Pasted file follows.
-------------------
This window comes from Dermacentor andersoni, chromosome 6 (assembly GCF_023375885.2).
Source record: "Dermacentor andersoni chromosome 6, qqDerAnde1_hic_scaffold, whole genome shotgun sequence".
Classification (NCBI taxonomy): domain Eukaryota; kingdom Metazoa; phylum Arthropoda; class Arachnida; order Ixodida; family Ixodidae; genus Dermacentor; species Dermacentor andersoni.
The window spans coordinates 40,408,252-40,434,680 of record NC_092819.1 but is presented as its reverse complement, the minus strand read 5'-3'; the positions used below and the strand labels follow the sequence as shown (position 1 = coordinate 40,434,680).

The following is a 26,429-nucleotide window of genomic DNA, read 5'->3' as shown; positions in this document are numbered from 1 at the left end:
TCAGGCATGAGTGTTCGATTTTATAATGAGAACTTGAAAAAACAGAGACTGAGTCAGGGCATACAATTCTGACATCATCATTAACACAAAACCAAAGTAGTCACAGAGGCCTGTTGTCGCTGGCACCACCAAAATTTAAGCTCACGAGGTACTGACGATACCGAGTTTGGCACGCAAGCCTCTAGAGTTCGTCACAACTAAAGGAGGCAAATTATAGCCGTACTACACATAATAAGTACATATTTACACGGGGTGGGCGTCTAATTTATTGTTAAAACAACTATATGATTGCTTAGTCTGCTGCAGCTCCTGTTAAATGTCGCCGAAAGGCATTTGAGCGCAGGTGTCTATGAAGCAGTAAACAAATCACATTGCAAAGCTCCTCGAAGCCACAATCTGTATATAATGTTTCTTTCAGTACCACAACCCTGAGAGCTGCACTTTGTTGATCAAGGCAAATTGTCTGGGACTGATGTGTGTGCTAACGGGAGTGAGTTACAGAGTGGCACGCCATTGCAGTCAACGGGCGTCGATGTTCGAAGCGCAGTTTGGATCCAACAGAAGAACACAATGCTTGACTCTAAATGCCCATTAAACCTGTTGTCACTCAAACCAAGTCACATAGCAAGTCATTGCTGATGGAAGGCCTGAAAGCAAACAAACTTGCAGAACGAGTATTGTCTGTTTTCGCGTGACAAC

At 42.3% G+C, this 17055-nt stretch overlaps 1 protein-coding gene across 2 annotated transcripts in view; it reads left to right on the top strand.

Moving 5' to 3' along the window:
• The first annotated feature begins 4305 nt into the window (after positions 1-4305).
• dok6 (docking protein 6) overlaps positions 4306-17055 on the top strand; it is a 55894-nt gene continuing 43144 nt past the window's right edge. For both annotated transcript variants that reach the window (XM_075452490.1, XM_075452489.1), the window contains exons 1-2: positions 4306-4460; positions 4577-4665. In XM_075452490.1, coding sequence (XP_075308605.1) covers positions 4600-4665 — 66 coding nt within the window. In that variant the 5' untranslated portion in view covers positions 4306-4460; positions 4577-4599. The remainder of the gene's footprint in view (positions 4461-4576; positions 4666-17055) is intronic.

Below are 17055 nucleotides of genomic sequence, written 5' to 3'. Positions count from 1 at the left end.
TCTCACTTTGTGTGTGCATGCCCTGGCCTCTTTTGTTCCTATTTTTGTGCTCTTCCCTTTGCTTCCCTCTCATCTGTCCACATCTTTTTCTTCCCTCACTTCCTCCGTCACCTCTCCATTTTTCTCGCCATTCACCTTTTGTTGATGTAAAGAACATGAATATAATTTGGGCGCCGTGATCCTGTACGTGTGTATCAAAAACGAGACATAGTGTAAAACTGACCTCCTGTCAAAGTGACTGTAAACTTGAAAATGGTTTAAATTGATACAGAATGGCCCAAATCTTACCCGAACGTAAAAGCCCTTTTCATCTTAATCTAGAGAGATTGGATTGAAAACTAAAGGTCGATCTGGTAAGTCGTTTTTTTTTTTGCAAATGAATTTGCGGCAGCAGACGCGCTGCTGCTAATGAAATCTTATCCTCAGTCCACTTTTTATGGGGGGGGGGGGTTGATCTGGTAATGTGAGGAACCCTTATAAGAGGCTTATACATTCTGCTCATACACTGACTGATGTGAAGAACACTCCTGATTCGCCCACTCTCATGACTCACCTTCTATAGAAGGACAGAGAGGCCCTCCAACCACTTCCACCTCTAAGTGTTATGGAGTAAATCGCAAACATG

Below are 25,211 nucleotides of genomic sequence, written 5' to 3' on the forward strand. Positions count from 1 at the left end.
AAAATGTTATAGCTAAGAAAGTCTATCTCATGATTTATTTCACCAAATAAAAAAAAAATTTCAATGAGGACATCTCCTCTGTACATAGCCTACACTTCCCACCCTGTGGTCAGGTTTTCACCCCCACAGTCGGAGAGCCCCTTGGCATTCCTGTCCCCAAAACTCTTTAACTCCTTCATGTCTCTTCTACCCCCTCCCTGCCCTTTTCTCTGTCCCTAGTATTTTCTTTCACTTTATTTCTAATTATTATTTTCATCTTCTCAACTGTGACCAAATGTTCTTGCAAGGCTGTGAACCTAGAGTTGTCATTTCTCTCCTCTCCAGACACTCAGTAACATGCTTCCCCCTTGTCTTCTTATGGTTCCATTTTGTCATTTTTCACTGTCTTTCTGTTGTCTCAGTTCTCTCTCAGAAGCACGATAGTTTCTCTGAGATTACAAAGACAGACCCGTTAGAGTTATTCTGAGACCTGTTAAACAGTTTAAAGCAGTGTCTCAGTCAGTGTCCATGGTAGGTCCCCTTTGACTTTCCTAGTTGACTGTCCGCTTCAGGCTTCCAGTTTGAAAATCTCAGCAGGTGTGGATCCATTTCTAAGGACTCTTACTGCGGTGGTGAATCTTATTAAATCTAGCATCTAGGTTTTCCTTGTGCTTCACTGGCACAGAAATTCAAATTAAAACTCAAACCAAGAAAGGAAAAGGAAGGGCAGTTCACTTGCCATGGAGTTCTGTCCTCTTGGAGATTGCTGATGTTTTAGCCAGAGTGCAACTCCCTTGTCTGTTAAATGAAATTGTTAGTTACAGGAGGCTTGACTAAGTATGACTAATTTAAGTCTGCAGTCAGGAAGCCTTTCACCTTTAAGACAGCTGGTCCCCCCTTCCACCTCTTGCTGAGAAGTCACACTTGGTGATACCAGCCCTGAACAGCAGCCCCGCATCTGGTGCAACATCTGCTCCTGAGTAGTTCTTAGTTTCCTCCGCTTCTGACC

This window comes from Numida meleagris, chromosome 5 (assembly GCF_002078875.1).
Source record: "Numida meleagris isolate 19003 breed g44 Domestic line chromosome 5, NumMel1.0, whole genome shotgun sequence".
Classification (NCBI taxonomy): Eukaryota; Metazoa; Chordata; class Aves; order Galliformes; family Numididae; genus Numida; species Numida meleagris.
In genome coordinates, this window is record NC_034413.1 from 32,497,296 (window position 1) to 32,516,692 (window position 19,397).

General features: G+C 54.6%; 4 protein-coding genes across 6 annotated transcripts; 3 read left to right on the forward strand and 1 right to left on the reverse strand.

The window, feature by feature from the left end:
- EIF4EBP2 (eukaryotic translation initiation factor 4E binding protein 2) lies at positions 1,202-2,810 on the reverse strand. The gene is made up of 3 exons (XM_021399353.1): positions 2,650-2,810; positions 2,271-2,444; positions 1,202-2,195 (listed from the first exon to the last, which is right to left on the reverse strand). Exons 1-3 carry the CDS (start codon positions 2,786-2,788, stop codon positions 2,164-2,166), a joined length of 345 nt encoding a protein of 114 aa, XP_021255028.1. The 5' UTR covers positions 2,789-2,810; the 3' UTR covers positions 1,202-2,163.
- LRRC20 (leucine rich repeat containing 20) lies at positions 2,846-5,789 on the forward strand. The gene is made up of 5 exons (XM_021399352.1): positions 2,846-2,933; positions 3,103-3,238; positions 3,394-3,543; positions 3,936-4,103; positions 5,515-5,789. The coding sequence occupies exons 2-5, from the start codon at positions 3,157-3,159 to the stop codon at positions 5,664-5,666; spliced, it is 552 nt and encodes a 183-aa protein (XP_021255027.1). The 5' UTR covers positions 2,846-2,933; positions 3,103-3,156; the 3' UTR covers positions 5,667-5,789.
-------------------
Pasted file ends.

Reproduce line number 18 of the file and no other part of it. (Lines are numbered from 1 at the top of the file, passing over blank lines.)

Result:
In genome coordinates, this window is record NC_034413.1 from 32,497,296 (window position 1) to 32,516,692 (window position 19,397).